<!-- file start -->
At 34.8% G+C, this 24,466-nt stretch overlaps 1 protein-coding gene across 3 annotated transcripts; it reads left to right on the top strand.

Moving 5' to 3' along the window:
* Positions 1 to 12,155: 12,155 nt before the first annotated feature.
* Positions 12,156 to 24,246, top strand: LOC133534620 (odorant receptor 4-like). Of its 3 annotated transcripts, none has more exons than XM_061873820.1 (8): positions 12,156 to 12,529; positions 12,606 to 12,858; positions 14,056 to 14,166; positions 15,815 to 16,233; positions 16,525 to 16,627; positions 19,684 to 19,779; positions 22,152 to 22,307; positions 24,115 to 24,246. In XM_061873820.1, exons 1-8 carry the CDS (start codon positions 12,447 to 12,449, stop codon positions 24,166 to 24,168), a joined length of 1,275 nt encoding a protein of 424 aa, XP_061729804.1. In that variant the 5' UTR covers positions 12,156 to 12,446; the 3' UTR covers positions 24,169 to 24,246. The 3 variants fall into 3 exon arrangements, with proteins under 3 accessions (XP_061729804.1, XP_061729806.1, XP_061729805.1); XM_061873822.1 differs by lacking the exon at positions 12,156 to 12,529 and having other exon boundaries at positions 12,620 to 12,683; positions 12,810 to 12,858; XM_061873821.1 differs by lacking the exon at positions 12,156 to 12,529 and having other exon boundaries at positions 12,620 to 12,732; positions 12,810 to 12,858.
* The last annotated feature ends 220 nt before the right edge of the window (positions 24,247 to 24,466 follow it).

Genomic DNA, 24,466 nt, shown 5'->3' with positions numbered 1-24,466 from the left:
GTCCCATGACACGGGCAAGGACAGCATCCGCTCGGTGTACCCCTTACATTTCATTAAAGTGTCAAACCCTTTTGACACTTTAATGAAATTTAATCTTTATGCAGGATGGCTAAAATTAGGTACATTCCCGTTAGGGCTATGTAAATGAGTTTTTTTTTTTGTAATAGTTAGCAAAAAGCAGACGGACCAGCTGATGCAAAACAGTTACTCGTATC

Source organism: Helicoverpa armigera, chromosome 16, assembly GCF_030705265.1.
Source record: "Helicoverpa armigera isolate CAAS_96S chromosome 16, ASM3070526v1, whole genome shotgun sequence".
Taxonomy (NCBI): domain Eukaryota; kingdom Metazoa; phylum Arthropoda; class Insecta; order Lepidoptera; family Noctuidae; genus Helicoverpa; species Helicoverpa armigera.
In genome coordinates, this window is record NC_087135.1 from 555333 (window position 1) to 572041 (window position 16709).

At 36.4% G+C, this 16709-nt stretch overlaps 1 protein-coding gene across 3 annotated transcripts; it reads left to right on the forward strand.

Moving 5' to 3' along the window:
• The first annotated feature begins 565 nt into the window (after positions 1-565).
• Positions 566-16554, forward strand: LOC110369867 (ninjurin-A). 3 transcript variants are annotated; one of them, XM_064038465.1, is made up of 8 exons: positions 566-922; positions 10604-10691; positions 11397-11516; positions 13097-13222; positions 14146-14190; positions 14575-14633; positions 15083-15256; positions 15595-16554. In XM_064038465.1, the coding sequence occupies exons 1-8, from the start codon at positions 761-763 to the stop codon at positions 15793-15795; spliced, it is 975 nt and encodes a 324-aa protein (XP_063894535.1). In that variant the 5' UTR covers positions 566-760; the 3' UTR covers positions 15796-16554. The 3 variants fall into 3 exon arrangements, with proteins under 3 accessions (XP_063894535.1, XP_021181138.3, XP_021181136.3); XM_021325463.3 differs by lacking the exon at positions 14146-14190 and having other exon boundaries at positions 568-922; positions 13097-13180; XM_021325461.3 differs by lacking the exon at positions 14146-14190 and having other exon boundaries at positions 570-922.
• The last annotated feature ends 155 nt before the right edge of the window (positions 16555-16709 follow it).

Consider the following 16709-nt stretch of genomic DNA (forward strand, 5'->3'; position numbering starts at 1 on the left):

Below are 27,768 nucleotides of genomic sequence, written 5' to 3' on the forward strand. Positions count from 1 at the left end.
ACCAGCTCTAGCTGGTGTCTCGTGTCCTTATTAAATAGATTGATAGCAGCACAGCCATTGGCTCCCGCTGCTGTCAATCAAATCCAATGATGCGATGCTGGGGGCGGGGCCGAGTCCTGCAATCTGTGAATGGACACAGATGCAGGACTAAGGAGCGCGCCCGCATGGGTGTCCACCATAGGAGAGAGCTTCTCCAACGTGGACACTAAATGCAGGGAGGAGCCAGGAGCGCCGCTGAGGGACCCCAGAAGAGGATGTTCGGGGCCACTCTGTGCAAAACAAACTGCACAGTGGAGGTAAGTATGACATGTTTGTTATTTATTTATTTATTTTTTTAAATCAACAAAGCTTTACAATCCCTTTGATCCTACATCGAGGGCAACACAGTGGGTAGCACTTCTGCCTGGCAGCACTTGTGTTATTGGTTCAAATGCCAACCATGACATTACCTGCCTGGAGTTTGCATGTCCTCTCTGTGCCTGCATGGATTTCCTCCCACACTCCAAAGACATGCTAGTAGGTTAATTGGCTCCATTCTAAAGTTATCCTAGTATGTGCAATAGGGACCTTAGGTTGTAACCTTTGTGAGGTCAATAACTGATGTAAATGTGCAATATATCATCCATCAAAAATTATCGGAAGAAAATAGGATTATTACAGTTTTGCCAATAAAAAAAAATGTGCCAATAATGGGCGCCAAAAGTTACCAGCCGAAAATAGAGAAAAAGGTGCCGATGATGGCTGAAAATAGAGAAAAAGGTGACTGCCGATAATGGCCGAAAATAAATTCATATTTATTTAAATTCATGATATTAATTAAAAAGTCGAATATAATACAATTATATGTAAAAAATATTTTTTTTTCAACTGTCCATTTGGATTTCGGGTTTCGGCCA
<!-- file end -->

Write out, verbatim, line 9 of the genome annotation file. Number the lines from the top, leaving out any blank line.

Source record: "Helicoverpa armigera isolate CAAS_96S chromosome 16, ASM3070526v1, whole genome shotgun sequence".